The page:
On behalf of the General Secretariat of the Franciscan Missions, Fr. Joy Devassy, OFM will be visiting St. Ann Catholic Church from August 27-28 and Fr. Gil Noriega, OFM, will be visiting St. Cecilia Catholic Church in St. Mary’s City, MD from September 17-18.

3.      Irish Pallottine Fathers and Brothers (Society of the Catholic Apostolate): Founded in 1835 by St. Vincent Pallotti, this order promotes the revival of faith and charity in the world. The Irish Pallottines are located in Africa, South America, and the US. They will use mission appeal funds to support their missionary work in Tanzania and Kenya, as well as helping to fund student formation and missionary outreach activities in Argentina and Colombia. In Tanzania, there are currently 35 priests working in 12 parishes as well as at a rehabilitation center for handicapped children. There are also 14 priests working in parish and school ministry in Argentina and one missionary working in Colombia.

On behalf of the Irish Pallottine Fathers and Brothers, Fr. Stephen Mutie, SAC will be visiting St. Michael and St. Dominic in Brandywine, MD from October 1-2, St. Paul Catholic Church in Damascus, MD on October 15-16, and Immaculate Conception Church in Mechanicsville, MD.

4.      Missionaries of Jesus: This order focuses on evangelization efforts in Guatemala, Papua New Guinea, the US Southwest, and the Philippines. They live among those who live on the margins and provide education for parishes and seminarians and disaster relief in the locations they serve. They serve along the US/Mexico border with a primary focus on the accompaniment of migrants. In Guatemala, they serve the indigenous Mayan population. In the Philippines, they work in the impoverished areas of Navotas, among the indigenous population of the mountains in Davao, and among the Christian-Muslim population of Mindanao. The donations collected from the appeal will support their school in the Philippines and help with the education of seminarians in Vietnam and the Philippines.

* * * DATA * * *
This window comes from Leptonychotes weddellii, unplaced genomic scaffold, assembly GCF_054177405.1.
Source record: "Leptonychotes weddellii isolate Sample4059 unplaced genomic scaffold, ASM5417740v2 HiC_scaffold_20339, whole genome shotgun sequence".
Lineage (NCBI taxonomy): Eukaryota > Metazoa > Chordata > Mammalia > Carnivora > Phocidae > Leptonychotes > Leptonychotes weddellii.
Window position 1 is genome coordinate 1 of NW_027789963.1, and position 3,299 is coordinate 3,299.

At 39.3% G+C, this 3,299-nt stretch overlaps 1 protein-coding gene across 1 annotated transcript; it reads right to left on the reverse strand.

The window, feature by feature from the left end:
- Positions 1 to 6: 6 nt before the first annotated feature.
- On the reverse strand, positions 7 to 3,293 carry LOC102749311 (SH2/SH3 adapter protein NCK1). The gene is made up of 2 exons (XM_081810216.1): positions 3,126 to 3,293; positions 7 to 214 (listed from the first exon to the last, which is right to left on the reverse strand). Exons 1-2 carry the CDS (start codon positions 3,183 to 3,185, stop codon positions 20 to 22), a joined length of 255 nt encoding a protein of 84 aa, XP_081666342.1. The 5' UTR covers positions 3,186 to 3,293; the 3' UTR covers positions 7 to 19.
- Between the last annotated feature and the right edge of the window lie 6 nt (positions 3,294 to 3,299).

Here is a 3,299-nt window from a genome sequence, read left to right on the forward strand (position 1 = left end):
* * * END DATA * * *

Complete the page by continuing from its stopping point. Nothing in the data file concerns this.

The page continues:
On behalf of the Missionaries of Jesus, Rev. Primo Fagel, MJ will be visiting Nativity Catholic Church from October 15-16, St. Peter in Waldorf, MD from October 1-2, and St. George in Valley Lee, MD from October 8-9.

Back to Top

Women’s Religious Orders

1.      Comboni Missionary Sisters: St. Daniel Comboni founded this order in 1872 and these religious sisters work in several African countries. In their application they note, “We work in the remote areas of many countries where there is a shortage of priests, catechists and laity to do the work of evangelization. We minister in places where there are no hospitals, schools, or any social center where people are helped to live a life of dignity and inclusion.” The donations they receive will be used for sustainability projects, providing resources to start/restart income-generating projects with families and communities effected by COVID-19, leadership programs, empowering pastoral agents to find new ways of evangelization, and supporting young women in their vocational training.

On behalf of the Comboni Missionary Sisters, Sr. Tiberh Hagos will visit St. Mary, Mother of God Parish from July 16-17. Sr. Maria Cecilia Sieira Saicido, will be visiting St. Mary of the Mills in Laurel, MD from July 30-31. Sr. Delia Margarita Contreras del Toro will visit St. Luke Catholic Church from September 3-4.

2.      Little Sisters of Mary Immaculate of Gulu: This order, located in Uganda, Kenya, Italy, Scranton, and Honolulu, ministers through Catholic education, healthcare, pastoral and social services to the poor and vulnerable with a special emphasis on women, children, and the elderly. The funds from the appeal will support social and pastoral outreach efforts in Uganda. The sisters are focusing on providing education of mothers and their children at a vocational school, establishing a day care center, setting up a children’s infirmary, funding Catholic youth outreach programs in refugee camps, and organizing a feeding program for refugee children and parents.

On behalf of the Little Sisters of Mary Immaculate of Gulu, Sr. Mary Cecilia Draru will be visiting Most Holy Rosary Catholic Church on October 15-16 and Our Lady, Queen of Peace Catholic Church on November 5-6.